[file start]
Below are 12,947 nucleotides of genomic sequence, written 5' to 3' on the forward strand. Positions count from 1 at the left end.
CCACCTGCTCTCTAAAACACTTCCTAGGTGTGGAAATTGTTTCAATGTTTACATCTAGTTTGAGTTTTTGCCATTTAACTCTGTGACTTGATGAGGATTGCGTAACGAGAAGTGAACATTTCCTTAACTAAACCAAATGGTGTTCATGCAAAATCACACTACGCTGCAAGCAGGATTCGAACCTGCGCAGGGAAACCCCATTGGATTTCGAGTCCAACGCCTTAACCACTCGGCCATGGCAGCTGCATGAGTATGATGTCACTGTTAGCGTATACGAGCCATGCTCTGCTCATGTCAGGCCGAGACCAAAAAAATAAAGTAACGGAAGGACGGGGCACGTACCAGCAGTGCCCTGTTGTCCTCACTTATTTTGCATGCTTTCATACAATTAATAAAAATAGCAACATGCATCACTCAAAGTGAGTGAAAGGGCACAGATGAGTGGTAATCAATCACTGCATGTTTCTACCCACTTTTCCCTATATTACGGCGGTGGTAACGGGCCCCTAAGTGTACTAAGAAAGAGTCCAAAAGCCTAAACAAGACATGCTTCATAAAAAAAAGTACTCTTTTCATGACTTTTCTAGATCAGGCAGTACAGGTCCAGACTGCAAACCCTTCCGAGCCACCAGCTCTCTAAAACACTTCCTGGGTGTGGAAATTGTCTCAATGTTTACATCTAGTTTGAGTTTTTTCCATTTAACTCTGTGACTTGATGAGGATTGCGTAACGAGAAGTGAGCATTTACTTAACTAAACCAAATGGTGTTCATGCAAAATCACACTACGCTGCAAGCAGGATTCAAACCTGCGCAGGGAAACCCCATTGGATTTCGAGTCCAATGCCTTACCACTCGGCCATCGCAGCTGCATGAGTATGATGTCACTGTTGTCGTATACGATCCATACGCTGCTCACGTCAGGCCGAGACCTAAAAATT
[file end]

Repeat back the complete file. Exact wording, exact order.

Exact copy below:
Below are 12,947 nucleotides of genomic sequence, written 5' to 3' on the forward strand. Positions count from 1 at the left end.
CCACCTGCTCTCTAAAACACTTCCTAGGTGTGGAAATTGTTTCAATGTTTACATCTAGTTTGAGTTTTTGCCATTTAACTCTGTGACTTGATGAGGATTGCGTAACGAGAAGTGAACATTTCCTTAACTAAACCAAATGGTGTTCATGCAAAATCACACTACGCTGCAAGCAGGATTCGAACCTGCGCAGGGAAACCCCATTGGATTTCGAGTCCAACGCCTTAACCACTCGGCCATGGCAGCTGCATGAGTATGATGTCACTGTTAGCGTATACGAGCCATGCTCTGCTCATGTCAGGCCGAGACCAAAAAAATAAAGTAACGGAAGGACGGGGCACGTACCAGCAGTGCCCTGTTGTCCTCACTTATTTTGCATGCTTTCATACAATTAATAAAAATAGCAACATGCATCACTCAAAGTGAGTGAAAGGGCACAGATGAGTGGTAATCAATCACTGCATGTTTCTACCCACTTTTCCCTATATTACGGCGGTGGTAACGGGCCCCTAAGTGTACTAAGAAAGAGTCCAAAAGCCTAAACAAGACATGCTTCATAAAAAAAAGTACTCTTTTCATGACTTTTCTAGATCAGGCAGTACAGGTCCAGACTGCAAACCCTTCCGAGCCACCAGCTCTCTAAAACACTTCCTGGGTGTGGAAATTGTCTCAATGTTTACATCTAGTTTGAGTTTTTTCCATTTAACTCTGTGACTTGATGAGGATTGCGTAACGAGAAGTGAGCATTTACTTAACTAAACCAAATGGTGTTCATGCAAAATCACACTACGCTGCAAGCAGGATTCAAACCTGCGCAGGGAAACCCCATTGGATTTCGAGTCCAATGCCTTACCACTCGGCCATCGCAGCTGCATGAGTATGATGTCACTGTTGTCGTATACGATCCATACGCTGCTCACGTCAGGCCGAGACCTAAAAATT